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Nobel prize for chemistry awarded for the discovery of the structure of quasicrystals

The Nobel Prize has been awarded to a single scientist, which is less common than you might think, for the discovery of the structure of quasicrystals.

When this new structure was first proposed, to say that it stirred controversy would be putting it light; at first, the idea was so outside of the general consensus, that his own research group kicked him out. Daniel Shechtman, from Technion – Israel Institute of Technology in Haifa received the top award that can be awarded in chemistry, thus cleaning his name and making up for the years in which he was disconsidered and even ridiculed by his own peers. As mister Shechtman recalls, pretty much nobody from the scientific communitiy believed in him:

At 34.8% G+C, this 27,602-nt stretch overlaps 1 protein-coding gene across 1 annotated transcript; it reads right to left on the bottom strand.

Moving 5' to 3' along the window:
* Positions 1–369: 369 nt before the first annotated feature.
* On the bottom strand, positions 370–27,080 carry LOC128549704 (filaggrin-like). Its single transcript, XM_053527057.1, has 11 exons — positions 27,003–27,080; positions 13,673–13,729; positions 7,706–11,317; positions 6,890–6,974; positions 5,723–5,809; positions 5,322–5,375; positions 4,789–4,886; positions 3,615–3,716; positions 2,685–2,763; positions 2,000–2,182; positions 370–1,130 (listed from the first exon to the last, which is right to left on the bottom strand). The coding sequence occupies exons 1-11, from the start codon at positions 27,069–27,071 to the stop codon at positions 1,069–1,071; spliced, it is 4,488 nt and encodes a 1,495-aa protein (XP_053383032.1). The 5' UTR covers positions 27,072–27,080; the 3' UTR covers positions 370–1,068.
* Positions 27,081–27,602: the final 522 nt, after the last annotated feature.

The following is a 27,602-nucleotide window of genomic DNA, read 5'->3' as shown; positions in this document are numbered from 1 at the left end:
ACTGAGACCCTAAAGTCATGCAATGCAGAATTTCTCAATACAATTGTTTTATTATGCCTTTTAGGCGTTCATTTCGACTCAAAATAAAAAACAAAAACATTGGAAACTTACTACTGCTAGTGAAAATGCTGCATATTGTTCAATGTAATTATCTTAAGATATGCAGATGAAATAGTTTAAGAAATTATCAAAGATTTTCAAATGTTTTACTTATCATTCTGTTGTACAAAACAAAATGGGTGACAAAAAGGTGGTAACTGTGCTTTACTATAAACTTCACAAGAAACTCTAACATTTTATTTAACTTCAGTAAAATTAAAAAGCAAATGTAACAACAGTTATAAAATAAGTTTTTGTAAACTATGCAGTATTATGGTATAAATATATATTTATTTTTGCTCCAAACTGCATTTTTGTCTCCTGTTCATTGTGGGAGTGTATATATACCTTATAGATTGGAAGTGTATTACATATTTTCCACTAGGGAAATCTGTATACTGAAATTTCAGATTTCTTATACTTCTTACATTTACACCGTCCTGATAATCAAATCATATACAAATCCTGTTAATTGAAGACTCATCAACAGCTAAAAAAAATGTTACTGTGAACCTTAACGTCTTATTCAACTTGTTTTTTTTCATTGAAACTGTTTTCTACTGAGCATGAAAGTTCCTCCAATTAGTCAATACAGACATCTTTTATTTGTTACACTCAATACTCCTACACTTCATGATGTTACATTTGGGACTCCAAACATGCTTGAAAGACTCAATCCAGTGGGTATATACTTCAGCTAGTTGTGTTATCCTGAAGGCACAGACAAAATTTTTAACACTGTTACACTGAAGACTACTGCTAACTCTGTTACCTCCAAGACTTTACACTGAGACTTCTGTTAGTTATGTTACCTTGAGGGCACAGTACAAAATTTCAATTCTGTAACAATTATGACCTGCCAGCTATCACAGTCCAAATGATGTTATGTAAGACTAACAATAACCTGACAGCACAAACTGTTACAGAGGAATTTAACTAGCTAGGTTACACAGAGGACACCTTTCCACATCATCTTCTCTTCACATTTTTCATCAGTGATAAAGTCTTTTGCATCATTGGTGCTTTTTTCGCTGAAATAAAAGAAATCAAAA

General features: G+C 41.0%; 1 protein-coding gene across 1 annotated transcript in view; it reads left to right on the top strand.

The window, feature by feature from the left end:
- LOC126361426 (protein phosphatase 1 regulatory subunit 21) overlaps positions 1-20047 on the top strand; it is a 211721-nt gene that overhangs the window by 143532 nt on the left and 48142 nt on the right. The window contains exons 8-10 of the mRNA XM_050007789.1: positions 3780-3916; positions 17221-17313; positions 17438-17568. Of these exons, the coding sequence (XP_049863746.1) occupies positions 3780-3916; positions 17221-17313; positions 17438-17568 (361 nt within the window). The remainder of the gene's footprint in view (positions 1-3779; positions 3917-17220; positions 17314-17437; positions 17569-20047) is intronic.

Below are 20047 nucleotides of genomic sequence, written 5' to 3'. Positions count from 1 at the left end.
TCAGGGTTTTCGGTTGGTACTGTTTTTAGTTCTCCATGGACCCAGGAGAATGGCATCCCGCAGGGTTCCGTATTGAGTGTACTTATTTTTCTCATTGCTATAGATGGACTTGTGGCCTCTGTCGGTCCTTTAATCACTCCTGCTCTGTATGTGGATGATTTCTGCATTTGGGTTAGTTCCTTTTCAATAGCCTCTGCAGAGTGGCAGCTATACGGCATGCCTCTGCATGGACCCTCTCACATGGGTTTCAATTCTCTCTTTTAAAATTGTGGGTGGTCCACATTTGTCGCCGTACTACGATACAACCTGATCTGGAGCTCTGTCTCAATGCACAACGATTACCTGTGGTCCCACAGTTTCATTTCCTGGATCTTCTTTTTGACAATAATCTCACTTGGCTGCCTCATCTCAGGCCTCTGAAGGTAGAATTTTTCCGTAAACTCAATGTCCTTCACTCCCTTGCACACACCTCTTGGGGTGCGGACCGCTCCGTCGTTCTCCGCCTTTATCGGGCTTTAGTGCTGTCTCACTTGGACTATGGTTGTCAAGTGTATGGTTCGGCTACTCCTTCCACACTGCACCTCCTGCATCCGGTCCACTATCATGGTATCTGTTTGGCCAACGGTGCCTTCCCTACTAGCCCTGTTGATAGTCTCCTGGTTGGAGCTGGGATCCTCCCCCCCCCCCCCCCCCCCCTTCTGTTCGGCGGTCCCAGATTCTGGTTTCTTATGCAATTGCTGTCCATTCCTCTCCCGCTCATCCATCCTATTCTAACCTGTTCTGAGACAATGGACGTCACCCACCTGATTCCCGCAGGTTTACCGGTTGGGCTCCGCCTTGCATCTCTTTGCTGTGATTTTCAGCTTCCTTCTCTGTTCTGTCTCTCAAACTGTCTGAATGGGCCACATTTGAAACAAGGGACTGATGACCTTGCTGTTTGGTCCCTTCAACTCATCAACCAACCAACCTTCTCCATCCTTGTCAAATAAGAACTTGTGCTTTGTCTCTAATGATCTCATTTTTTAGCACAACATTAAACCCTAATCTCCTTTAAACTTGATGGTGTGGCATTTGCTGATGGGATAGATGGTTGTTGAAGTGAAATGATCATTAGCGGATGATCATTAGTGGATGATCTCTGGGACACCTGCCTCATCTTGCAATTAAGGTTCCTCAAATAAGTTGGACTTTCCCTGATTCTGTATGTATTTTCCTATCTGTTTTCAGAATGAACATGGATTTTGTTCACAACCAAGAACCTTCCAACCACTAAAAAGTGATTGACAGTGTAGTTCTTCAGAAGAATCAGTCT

“The head of my lab came to me smiling sheepishly, and put a book on my desk and said: ‘Danny, why don’t you read this and see that it is impossible what you are saying,'”

Still, he published the results, and it was only after that that all hell broke loose. He was told he was a disgrace for his research group and asked to leave.

However, time proved him right, and quasicrystals sparkled quite a lot of interest, and Professor David Phillips, president of the Royal Society of Chemistry called them ‘quite beautiful’. He also added:

“Quasicrystals are a fascinating aspect of chemical and material science – crystals that break all the rules of being a crystal at all.”

Quasicrystals are structural forms that are ordered but not periodic. They form patterns that fill all the space though they lack translational symmetry.

In other Nobel news,¬†Tuesday’s award for physics went to Saul Perlmutter and Adam Riess of the US and Brian Schmidt of Australia, who will divide the prize for their discovery that our Universe’s expansion is accelerating.